Tuesday, 15 December 2009 00:42
by Therese Hart | Variety News Staff
Guthertz proposes alternative sites for military use
MOST of the conflicts between Guam and the federal government historically center on land issues as exemplified in the draft environmental impact statement, Sen. Judi Guthertz said yesterday.
In a speech before the Rotary Club of Northern Guam at the Hyatt Regency Guam, Guthertz discussed the military buildup and the possible taking of lands along with Resolution 258, which addresses the land issue.
“All the information we’ve been looking over in the [draft study] tells us that, once again, our limited land on this small island is the root of our difficulties with the federal government,” said Guthertz, chair of the legislative committee on military buildup.
A promise broken is not easily forgotten and retired Maj. Gen. David Bice has yet to respond to Guthertz’s letter regarding his former remarks stating that nonmilitary lands will not be condemned.
When Bice first visited Guam in April 2007 for the initial scoping meetings, he announced that the military would remain within its current land holdings and would not need any additional land for the buildup.
Now, the draft study states that the military wants additional lands including the former Federal Aviation Authority housing area of 680 acres and a large amount of land, either 1,129 or 921 acres in two alternatives, east of the back road to Andersen in the Marbo area.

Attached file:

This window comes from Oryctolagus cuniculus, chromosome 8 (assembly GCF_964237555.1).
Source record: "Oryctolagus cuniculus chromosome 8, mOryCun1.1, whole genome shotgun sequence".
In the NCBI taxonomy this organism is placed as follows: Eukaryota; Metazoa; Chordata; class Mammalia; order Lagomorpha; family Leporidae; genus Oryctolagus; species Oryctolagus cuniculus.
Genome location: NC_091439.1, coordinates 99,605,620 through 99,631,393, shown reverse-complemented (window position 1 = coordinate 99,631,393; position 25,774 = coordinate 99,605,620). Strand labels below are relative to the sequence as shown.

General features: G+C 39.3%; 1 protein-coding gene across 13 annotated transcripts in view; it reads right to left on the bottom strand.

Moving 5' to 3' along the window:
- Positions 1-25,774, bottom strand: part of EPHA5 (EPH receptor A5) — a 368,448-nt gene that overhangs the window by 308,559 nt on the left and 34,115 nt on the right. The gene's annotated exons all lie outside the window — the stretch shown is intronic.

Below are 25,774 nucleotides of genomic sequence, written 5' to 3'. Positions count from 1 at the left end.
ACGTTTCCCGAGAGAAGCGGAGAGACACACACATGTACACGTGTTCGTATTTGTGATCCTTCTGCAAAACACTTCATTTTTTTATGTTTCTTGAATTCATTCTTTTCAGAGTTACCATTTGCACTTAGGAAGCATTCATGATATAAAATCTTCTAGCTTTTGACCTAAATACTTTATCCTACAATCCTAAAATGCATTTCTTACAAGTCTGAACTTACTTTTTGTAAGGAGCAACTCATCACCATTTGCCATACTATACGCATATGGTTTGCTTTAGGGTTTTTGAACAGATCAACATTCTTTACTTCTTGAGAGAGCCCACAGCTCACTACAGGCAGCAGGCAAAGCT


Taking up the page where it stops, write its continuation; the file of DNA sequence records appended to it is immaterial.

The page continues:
One alternative involves both private and public lands while the other alternative appears to avoid private land.
“Major General Bice also reassured me personally that condemnation, a.k.a eminent domain, would not be used as an option for acquiring any additional land. Now, the draft EIS declares that it will be obtained by ‘longterm lease or condemnation,’” Guthertz said.
“The general’s assistant, Col. John Jackson, played coy with Ray Gibson about this matter, saying, ‘everything is on the table.’ Several weeks ago, we wrote to General Bice asking for clarification, but there’s been no response to date,” Guthertz said, warning that “the federal government’s power of eminent domain is absolute.”
Guthertz proposed some alternatives that do not require acquisition of additional land and would allow the military to remain within its current footprint.
“What about the former FAA housing area? In my opinion this is merely catering to the military desire to be tidy, filling in a separation gap between the main area at NCTS and South Finegayan,” Guthertz said.
“There is no national security need for that land. Why not merely give them access to a roadway through that area to connect the two base areas, without having to go out onto the main road? In doing so, we can demand that access is finally settled for the Castro family on the northern coast,” she added.
Guthertz said the military could transport the Marines back and forth to Tinian. “The federal government in the covenant, back in 1976, obtained two-thirds of Tinian, 21,000 acres under a longterm lease to be a fallback for our bases further west in the Philippines or Okinawa. Of course, I do not want to second guess the good people of Tinian and the CNMI. This is an option that the military would have to negotiate with them,” said Guthertz.
“The military can protect the wildlife at Ritidian while firing out toward the ocean along the north coast of our island. For both the Ritidian and Tarague locations, no one fishes in the Rota channel. The currents are just too rough,” said Guthertz.
Guthertz said the military does not need to take or condemn any more land and can fulfill its national security needs without having another land grab.
“Our only course as a community is to voice as strong an opposition as possible to such land takings. We have to have a united effort to get the military to realize that it will significantly damage or eliminate its welcome mat if they exercise eminent domain,” Guthertz said.